I’ve always been a healthy person physically. Even when I was overweight and inactive, my body still felt fine. The idea of having to wake up every single day to pain sounded horrifying. I couldn’t wrap my head around the idea of people who dealt with something like back pain every day. I was a wimp and hated the odd occurrence when I did experience pain. Even DOMS bothered me, and I knew it would eventually go away. How did they deal with it 24/7?

Then, the accident happened. A little over five weeks ago, I fell skating on the Rideau Canal in Ottawa. I shattered my left elbow and everything since has been a new lesson in pain.

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A lot of people ask me if I felt my arm break. The answer to that is yes and no. I had me feet sweep out from underneath me, falling backwards directly on to my elbow. I do remember a *crunch* in my arm. But I couldn’t have predicted just how bad that *crunch* really was. I remember screaming when it happened. But I think it was more out of shock from suddenly being in so much pain, than the fact that I was in so much pain itself. Does that make sense?

I have fallen lots in my life. I’ve banged up every limb, fractured, sprained, and even had stitches in my head. I’m definitely not the kind of person to overreact in these instances. But as I crawled off the ice that day there was only one thought in my head: “I need to get to a hospital, and I need to get there now.”

At that point I was in a residential area. I had skated 7km from the downtown. I had no idea where to go to get to a hospital. I was all by myself in a city I didn’t know well. I tell you this because it was during this time that I experienced a new kind of pain, different from the one that happened when I first hit the ice. For the first time in my life, I was in so much pain and shock that I felt like I was going to throw up. Or pass out. Or both. And I was walking in a strange city with no clue where I needed to go. It was at that point I called a cab. I crouched on the ground until it came praying I wouldn’t black out.

By the time I got set up in the emergency room, things started to calm down. I set up my arm so the pain was at least bearable. My sister arrived and we talked about getting poutine that night once I was done at the hospital. We thought a sling, maybe a cast, then we’d be out of there. However, there were two events that made it very clear I was not getting out of there any time soon.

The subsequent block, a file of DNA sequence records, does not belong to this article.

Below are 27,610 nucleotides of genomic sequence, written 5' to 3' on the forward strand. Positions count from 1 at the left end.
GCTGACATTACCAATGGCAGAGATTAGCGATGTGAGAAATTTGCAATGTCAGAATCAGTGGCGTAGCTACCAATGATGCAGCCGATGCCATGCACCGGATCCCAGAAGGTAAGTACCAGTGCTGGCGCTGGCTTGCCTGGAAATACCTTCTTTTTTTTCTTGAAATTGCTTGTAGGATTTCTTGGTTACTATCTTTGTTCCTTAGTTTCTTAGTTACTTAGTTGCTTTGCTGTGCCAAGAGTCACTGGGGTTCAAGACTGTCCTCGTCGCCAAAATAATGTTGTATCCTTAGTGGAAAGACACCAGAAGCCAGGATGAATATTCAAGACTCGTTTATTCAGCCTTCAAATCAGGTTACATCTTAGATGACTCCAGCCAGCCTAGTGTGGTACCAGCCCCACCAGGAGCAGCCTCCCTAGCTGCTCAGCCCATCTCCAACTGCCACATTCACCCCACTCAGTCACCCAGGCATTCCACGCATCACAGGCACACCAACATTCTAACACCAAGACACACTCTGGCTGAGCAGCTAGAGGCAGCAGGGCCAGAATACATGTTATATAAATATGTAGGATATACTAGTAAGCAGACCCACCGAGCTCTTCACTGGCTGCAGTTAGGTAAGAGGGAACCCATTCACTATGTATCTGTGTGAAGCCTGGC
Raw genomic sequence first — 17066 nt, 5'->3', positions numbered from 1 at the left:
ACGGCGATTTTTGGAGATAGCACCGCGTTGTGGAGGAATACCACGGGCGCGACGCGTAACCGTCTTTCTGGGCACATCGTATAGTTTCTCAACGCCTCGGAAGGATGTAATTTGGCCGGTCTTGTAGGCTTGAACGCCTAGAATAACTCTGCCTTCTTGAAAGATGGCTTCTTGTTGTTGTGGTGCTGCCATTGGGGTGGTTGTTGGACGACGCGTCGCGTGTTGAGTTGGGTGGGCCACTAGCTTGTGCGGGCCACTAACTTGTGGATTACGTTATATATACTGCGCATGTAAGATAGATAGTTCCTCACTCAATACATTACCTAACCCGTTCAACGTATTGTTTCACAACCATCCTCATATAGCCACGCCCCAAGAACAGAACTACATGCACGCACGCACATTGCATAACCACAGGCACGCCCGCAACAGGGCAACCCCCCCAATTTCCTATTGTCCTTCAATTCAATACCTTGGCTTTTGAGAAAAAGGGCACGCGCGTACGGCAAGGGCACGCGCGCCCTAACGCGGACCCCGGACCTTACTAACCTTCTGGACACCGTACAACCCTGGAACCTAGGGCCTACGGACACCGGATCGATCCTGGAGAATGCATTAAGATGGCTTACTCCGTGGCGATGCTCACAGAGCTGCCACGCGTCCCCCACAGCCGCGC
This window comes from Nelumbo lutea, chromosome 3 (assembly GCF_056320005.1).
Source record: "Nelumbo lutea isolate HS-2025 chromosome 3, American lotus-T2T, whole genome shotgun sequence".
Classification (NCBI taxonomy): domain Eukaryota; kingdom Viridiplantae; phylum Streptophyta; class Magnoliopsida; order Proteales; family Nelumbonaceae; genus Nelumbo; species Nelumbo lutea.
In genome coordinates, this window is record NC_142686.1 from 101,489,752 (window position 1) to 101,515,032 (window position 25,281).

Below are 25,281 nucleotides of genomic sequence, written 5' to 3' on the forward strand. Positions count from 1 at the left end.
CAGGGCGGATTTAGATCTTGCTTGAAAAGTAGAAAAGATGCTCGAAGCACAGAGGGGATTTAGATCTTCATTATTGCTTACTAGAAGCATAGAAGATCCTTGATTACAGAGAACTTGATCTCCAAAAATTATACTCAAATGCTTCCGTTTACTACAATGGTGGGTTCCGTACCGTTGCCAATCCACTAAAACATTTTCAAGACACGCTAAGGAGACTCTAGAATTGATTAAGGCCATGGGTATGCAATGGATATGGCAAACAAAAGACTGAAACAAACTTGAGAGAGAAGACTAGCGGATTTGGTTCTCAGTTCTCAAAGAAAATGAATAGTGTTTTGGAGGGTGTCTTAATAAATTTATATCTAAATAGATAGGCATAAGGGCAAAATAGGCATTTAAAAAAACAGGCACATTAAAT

First, I couldn’t move my elbow whatsoever, but still insisted on not cutting off the two long sleeve technical shirts I was wearing. The ER doctor helped me take them off and I freaked out. Like, totally and utterly freaked out. Crying, screaming, causing a huge scene. I had no control over it, I just knew that no one was coming near my damn arm. The ER doc then returned with a cup full of pills and I happily obliged.

The second instance was getting my first round of x-rays. Not knowing what was wrong with my arm, they asked me to bend it in all directions to get pictures from all angles. There was more hysteria. My sister and everyone in the waiting room outside thought I was being tortured. It was then that we knew there would be no poutine that night. I’ve read about a lot of active people getting injured and about how upset they were not being able to run, etc. But at that point, I didn’t care about what I would no longer be able to do. I just didn’t want to be in pain anymore. A wish that has stuck with me every day since.